Democrats Unveil Plan To Shut Down Gitmo Detention Facility

( House Democrats are once again trying to advance legislation to close down the Guantanamo Bay detention center, this time by including its closure in the defense spending bill for the next fiscal year. But some lawmakers believe its closure won’t make it through the Senate.

Oklahoma Senator James Inhofe, the top Republican on the Senate Armed Service Committee, told the Hill this week that “no rational person” would support the measure, calling Gitmo “an absolutely vital institution.”

Ranking member of the House Armed Services Committee, Alabama Rep. Mike Rogers said the Democrats’ slim majorities in both chambers make it difficult for them to get something this controversial through.

Despite staunch opposition, not just from Republicans but also some Democrats, the lawmakers behind the push to close Gitmo say it is worth the fight.

Minnesota Democrat Rep. Betty McCollum, chair of the House Appropriations subcommittee on Defense told the Hill that keeping Gitmo open is not a “good use of taxpayers’ money.” She said the money should be going “to make a difference in our national security.”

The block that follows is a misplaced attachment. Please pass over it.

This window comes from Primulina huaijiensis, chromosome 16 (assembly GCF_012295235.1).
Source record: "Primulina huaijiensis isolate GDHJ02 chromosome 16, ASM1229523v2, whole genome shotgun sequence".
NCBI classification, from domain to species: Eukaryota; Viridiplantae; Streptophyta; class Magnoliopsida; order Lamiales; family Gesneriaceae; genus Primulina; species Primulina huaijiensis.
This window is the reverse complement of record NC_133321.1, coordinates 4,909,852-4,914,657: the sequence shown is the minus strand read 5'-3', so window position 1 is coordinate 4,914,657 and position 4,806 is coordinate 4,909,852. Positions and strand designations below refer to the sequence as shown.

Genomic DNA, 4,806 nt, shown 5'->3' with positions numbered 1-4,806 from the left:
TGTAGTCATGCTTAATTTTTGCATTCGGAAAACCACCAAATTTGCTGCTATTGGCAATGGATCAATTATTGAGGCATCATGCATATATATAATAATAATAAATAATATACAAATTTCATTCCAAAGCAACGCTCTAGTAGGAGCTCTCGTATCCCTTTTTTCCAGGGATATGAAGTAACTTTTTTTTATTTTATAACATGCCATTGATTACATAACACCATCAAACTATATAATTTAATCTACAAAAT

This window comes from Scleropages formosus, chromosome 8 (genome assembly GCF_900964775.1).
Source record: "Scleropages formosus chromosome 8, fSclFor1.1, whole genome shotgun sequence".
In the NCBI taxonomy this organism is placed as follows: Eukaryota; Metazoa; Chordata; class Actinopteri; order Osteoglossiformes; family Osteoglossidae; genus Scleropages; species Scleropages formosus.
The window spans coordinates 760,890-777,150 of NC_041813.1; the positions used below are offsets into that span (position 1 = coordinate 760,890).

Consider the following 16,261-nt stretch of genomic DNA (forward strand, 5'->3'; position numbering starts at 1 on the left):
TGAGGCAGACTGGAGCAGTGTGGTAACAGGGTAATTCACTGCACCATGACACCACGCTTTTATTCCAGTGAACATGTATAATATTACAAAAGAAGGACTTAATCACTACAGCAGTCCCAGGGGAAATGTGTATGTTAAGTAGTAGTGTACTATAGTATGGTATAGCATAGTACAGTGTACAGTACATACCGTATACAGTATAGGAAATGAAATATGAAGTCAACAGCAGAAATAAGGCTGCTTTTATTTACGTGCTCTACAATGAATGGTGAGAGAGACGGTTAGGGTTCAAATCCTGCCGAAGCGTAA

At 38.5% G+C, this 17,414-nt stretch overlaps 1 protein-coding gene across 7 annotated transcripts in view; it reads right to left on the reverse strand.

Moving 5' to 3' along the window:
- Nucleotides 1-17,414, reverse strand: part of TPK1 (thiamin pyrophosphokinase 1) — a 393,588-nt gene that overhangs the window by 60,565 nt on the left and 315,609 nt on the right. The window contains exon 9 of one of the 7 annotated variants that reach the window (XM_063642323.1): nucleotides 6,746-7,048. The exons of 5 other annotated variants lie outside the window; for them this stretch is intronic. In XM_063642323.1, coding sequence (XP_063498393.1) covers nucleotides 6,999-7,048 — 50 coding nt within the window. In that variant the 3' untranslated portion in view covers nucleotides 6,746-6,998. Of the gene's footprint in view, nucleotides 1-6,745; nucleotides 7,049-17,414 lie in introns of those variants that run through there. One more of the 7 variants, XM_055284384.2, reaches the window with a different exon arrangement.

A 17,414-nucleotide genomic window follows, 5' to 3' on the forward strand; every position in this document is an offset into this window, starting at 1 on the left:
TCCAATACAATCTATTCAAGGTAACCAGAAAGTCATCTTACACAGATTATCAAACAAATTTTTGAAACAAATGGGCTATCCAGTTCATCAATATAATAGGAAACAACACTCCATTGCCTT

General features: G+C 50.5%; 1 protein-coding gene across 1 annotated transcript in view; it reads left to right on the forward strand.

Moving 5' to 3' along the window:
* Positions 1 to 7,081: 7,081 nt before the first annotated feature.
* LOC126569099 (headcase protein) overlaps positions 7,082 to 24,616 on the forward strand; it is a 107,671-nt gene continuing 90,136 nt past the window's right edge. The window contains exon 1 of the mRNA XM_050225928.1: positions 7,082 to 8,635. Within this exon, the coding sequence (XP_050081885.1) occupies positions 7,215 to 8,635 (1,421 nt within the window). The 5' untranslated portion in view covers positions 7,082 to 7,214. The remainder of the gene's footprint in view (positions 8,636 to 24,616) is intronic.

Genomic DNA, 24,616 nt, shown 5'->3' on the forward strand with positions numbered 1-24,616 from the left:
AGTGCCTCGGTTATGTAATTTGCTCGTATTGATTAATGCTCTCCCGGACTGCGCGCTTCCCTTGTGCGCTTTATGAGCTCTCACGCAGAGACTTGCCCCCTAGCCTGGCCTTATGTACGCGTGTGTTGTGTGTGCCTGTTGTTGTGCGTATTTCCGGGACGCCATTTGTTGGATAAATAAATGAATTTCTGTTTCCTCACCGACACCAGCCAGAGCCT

Vermont Democrat Senator Patrick Leahy believes Gitmo should have closed years ago. He told the Hill that he would gladly vote for any legislation that shuts Gitmo down. However, Leahy conceded that there haven’t been the votes in Congress to get such a measure passed.

Rep. Rogers said many Americans are concerned that closing Guantanamo Bay would mean relocating terror suspects to the United States. Rogers believes Americans are worried that once they “get into this country,” they would go into our legal system.

House Appropriations Committee Republican Kay Granger of Texas told the Hill that those detained in Gitmo are “the worst of the worse” and if the facility is to close, “we need assurance that they will never be moved to the United States.”

Currently, three dozen detainees remain in Gitmo. Of those, 19 are eligible for transfer. Another five are eligible for a periodic review board, nine are undergoing military commissions while another three have been convicted in military commissions.